Visitors are invited to kick back and enjoy a slow-paced afternoon at the park. Special activities include the playing of Victorian games, learning about the history of Springton Manor Farm and making ice cream.

Live performances of drum and bugle shows, which include music and marching, are another popular summertime tradition in America.

drum corps international1

Drum Corp Associates presents the Downingtown Classic July 25.

On July 25, DCA (Drum Corps Associates) will present the “Downingtown Classic” at 7 p.m. at Downingtown West High School’s Stadium (445 Manor Avenue, Downingtown, 610-929-4654, http://www.downingtownclassic.com).

The event, which is sponsored by the Reading Buccaneers, will feature seven talented DCA corps — Bushwackers, Cadets 2, Excelsior, Hurricanes, Skyliners, White Sabers and Buccaneers. There will also be a special exhibition by the United States Marine Silent Drill Platoon.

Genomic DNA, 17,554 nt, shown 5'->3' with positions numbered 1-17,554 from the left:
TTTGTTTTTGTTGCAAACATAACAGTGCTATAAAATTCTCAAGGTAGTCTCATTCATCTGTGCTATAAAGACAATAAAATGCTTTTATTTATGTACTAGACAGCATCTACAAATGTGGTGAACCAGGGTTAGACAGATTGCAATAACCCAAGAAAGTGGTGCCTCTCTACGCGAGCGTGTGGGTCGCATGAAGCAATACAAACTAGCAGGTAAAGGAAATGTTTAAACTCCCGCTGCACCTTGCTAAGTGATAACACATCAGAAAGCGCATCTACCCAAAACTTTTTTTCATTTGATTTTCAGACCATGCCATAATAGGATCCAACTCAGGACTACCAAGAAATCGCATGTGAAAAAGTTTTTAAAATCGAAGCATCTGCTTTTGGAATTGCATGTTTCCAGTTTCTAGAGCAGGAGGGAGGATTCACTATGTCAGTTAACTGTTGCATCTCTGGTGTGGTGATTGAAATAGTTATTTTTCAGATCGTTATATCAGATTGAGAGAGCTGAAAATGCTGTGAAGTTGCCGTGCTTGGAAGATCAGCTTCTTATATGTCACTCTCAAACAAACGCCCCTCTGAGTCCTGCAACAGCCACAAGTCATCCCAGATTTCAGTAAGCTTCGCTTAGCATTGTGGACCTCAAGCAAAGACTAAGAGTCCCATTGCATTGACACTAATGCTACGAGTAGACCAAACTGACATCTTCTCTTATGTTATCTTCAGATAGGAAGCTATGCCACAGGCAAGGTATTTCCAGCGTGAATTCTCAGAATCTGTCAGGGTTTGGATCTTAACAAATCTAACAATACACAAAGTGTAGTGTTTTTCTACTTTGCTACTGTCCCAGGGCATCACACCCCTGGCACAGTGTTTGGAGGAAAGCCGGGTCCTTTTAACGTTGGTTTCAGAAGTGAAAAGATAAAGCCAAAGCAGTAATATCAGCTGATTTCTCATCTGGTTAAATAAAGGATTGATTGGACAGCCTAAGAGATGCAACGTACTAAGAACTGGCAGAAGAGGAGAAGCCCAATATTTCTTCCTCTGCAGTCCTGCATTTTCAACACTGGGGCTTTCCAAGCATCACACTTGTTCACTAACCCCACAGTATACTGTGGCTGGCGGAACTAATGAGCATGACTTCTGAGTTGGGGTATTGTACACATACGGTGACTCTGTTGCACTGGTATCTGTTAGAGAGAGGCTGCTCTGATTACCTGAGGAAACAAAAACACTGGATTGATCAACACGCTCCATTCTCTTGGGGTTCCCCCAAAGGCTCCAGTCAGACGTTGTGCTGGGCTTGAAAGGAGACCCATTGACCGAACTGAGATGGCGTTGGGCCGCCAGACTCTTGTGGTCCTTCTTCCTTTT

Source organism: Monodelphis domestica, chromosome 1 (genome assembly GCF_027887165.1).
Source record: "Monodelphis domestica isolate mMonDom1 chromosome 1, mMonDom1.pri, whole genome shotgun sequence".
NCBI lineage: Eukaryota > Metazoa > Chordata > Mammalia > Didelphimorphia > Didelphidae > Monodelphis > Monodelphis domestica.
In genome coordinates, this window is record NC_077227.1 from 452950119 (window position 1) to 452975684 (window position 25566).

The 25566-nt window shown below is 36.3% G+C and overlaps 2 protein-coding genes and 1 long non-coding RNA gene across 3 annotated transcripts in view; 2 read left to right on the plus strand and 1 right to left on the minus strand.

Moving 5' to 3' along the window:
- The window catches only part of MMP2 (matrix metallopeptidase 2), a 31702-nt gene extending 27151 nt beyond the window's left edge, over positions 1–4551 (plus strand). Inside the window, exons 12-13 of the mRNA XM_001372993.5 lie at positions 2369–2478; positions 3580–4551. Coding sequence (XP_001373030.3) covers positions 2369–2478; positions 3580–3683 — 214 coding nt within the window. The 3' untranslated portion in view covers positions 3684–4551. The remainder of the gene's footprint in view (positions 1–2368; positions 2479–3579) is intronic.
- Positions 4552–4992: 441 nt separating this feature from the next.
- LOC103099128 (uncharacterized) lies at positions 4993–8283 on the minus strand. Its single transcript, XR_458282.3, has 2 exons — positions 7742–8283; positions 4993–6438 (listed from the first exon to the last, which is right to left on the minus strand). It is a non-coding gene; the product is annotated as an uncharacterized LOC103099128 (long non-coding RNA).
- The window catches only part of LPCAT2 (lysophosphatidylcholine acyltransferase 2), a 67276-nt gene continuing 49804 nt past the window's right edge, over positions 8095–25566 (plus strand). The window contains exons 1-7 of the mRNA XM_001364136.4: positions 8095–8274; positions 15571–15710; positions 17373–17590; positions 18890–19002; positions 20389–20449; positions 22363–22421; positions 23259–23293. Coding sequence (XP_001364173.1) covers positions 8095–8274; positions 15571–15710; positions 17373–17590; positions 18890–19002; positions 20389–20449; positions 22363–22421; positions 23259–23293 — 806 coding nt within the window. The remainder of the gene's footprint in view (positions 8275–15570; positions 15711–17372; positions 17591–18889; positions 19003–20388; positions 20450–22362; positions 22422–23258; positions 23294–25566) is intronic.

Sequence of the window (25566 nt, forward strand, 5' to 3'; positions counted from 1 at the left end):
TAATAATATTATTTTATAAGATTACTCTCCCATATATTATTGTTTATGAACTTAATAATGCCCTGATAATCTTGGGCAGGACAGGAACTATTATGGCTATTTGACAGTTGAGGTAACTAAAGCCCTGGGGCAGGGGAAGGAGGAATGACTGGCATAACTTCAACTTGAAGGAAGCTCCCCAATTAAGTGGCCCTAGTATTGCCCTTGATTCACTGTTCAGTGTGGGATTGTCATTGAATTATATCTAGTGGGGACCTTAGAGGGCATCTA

Tickets are $20 for reserved seating and $17 for general admission.

On July 30, seven of the world’s top competitive drum and bugle corps will be appearing at PPL Park (1 Stadium Drive, Chester, 610.821.0345) as part of the DCI (Drum Corps International) Tour of Champions Grand Finale.

Featured in the competition which is part of the eight-event nationwide DCI Tour of Champions Series will be the 10-time World Champion Cadets from Allentown (PA), the 16-time World Champions Blue Devils of Concord (CA), the seven-time World Champion The Cavaliers of Rosemont (IL), the 2013 World Champion Carolina Crown of Fort Mill (SC), the two-time World Champion Phantom Regiment of Rockford (IL), the six-time World Champion Santa Clara Vanguard of Santa Clara (CA) and the Bluecoats of Canton (OH).